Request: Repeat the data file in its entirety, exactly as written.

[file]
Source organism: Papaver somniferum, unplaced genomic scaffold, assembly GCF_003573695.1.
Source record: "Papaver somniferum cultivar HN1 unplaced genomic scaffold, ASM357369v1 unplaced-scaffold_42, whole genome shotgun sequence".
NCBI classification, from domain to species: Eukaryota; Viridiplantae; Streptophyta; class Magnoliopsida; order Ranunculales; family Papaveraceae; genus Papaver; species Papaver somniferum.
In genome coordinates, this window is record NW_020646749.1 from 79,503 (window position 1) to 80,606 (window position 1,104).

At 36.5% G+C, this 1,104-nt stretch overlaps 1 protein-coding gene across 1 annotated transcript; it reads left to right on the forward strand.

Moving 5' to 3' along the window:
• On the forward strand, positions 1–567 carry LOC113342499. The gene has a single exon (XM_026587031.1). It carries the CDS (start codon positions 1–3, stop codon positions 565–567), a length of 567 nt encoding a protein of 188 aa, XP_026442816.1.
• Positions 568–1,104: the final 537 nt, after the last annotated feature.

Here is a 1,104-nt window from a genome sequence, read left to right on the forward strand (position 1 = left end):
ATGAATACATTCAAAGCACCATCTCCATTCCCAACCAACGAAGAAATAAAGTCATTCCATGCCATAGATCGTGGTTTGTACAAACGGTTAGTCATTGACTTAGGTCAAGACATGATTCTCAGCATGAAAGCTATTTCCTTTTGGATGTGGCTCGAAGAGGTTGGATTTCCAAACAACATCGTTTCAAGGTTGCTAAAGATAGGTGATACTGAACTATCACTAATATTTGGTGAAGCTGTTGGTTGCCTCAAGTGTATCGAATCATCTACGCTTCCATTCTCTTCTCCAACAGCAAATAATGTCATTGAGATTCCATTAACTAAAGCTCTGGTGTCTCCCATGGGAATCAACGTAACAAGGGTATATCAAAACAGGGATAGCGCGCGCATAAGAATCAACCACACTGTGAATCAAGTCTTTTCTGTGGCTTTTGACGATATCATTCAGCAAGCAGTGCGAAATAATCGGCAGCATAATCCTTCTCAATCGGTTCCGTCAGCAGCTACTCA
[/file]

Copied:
Source organism: Papaver somniferum, unplaced genomic scaffold, assembly GCF_003573695.1.
Source record: "Papaver somniferum cultivar HN1 unplaced genomic scaffold, ASM357369v1 unplaced-scaffold_42, whole genome shotgun sequence".
NCBI classification, from domain to species: Eukaryota; Viridiplantae; Streptophyta; class Magnoliopsida; order Ranunculales; family Papaveraceae; genus Papaver; species Papaver somniferum.
In genome coordinates, this window is record NW_020646749.1 from 79,503 (window position 1) to 80,606 (window position 1,104).

At 36.5% G+C, this 1,104-nt stretch overlaps 1 protein-coding gene across 1 annotated transcript; it reads left to right on the forward strand.

Moving 5' to 3' along the window:
• On the forward strand, positions 1–567 carry LOC113342499. The gene has a single exon (XM_026587031.1). It carries the CDS (start codon positions 1–3, stop codon positions 565–567), a length of 567 nt encoding a protein of 188 aa, XP_026442816.1.
• Positions 568–1,104: the final 537 nt, after the last annotated feature.

Here is a 1,104-nt window from a genome sequence, read left to right on the forward strand (position 1 = left end):
ATGAATACATTCAAAGCACCATCTCCATTCCCAACCAACGAAGAAATAAAGTCATTCCATGCCATAGATCGTGGTTTGTACAAACGGTTAGTCATTGACTTAGGTCAAGACATGATTCTCAGCATGAAAGCTATTTCCTTTTGGATGTGGCTCGAAGAGGTTGGATTTCCAAACAACATCGTTTCAAGGTTGCTAAAGATAGGTGATACTGAACTATCACTAATATTTGGTGAAGCTGTTGGTTGCCTCAAGTGTATCGAATCATCTACGCTTCCATTCTCTTCTCCAACAGCAAATAATGTCATTGAGATTCCATTAACTAAAGCTCTGGTGTCTCCCATGGGAATCAACGTAACAAGGGTATATCAAAACAGGGATAGCGCGCGCATAAGAATCAACCACACTGTGAATCAAGTCTTTTCTGTGGCTTTTGACGATATCATTCAGCAAGCAGTGCGAAATAATCGGCAGCATAATCCTTCTCAATCGGTTCCGTCAGCAGCTACTCA